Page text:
Longitudinal household and microbiological survey of livestock-related risk factors for contamination of household stored water in Siaya County, Kenya 2018-2019

Wanza, Peggy and Kwoba, Emmah and Oigo, James and Wright, Jim and Okotto-Okotto, Joseph and Gomes da Silva, Diogo and Mito, Oscar and Ade, Fred and Thumbi, Samuel (2020). Longitudinal household and microbiological survey of livestock-related risk factors for contamination of household stored water in Siaya County, Kenya 2018-2019. [Data Collection]. Colchester, Essex: UK Data Service. 10.5255/UKDA-SN-854302

Diarrhoeal disease and lack of access to safe water remain significant public health issues in developing countries. There is also growing concern about the potential for disease, including diarrhoeal infections, to be transmitted from livestock to humans. This project addresses the potential drinking-water contamination risks to human health in rural sub-Saharan Africa, where people and livestock often live in close proximity. Preliminary fieldwork will be carried out in rural Kenya, building on an ongoing study that is simultaneously recording human and livestock disease in ten villages. The fieldwork will test different techniques to identify contamination hazards from livestock, alongside water quality testing and recording of diarrhoea in children. These techniques will include the use of GPS collars to track cattle movements, maps of hazardous areas created by the communities themselves, and also checklists for recording signs of livestock hazards at water sources and around water stored in the home. We will look at how feasible it is to record hazards using these techniques. We will also statistically assess whether we find greater water contamination and greater diarrhoea in children where there are more recorded hazards. Since measurement of water contamination used in such areas is based on bacteria found in both livestock and humans, the project will also work on affordable ways of testing for micro-organisms that are specifically found in livestock faeces versus those found in human faeces. If successful, such techniques could be used to investigate the importance of different sources of faecal contamination of drinking-water. This in turn could help manage the safety of rural water sources like wells and rainwater and better protect drinking-water stored in the home from contamination through livestock. Because this complex problem requires a wide range of expertise, during the project we will strength our academic team to include more disciplines, particularly specialists in child health and social sciences. The tools for identifying hazards from livestock will be made widely available at the end of the project and UK expertise in the microbiological laboratory techniques will be shared with Kenyan collaborators. The experience gained will be used to build up contacts and develop a plan and team for a larger-scale study of livestock hazards, water contamination, and diarrhoeal disease risk in several countries.

Data description (abstract)

A questionnaire survey was conducted and observations were made concerning the presence of livestock in the home. The survey protocol also covered other known risk factors for contamination of household stored water, particularly water treatment, storage and handling behaviours, sanitation, and hygiene: these data form the basis of this collection. At the end of the questionnaire interview, a sample of household stored water was collected for subsequent microbiological testing, forming a related data set. Evidence is emerging that close proximity of livestock and people in domestic environments may result in microbiological contamination of food, objects, water, and people's hands, thereby compromising people's health. However, there remains limited evidence quantifying the relationship between livestock contacts in the home and microbiological contamination. This longitudinal study aimed to quantify human-livestock contacts in rural Kenya and examine their relationship with bacterial contamination of household stored water. Participating households in rural Siaya County were visited twice in both wet and dry seasons.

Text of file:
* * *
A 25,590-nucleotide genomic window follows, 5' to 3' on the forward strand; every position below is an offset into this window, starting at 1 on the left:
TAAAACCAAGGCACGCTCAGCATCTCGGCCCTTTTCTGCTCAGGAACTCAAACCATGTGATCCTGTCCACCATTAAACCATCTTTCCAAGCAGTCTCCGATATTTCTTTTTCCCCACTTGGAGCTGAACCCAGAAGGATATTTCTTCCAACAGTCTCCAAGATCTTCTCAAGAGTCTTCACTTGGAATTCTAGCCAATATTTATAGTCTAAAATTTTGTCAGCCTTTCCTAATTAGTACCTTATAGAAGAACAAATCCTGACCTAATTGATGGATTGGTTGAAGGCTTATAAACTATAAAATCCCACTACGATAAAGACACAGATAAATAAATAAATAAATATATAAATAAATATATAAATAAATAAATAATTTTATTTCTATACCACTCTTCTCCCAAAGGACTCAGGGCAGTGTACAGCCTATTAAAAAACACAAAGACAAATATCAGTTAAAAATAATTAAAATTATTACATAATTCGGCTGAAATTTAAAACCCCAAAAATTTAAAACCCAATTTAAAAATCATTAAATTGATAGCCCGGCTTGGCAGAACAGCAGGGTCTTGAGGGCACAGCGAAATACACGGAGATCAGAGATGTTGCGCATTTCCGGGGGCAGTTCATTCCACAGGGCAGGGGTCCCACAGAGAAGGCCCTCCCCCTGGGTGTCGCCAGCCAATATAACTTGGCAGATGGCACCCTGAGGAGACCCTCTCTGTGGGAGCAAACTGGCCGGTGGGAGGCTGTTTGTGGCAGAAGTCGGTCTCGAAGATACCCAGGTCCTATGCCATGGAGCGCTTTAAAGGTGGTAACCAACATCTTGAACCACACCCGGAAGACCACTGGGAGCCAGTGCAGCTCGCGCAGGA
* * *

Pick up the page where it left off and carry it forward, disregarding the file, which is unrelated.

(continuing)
Data creators:
Creator Name Affiliation ORCID (as URL)
Wanza Peggy Kenya Medical Research Institute
Kwoba Emmah Kenya Medical Research Institute https://orcid.org/0000-0002-7839-5845
Oigo James Kenya Medical Research Institute
Wright Jim University of Southampton https://orcid.org/0000-0002-8842-2181
Okotto-Okotto Joseph Victoria Institute for Research on Environment and Development International https://orcid.org/0000-0002-4656-8369
Gomes da Silva Diogo University of Brighton https://orcid.org/0000-0003-1971-2799
Mito Oscar Kenya Medical Research Council
Ade Fred Kenya Medical Research Institute
Thumbi Samuel Kenya Medical Research Institute https://orcid.org/0000-0002-5754-0556
Sponsors: Medical Research Council
Grant reference: MR/P024920/1
Topic classification: Natural environment
Housing and land use
Project title: Drinking-water under a "One Health" lens: quantifying microbial contamination pathways between livestock and drinking-water
Grant holders: Jim Wright, Samuel Mwangi, Diogo Gomes da Silva, Huw David Taylor, Joseph Okotto-Okotto
Project dates:
1 April 201731 July 2019
Date published: 29 Apr 2020 11:22
Last modified: 01 May 2020 09:26

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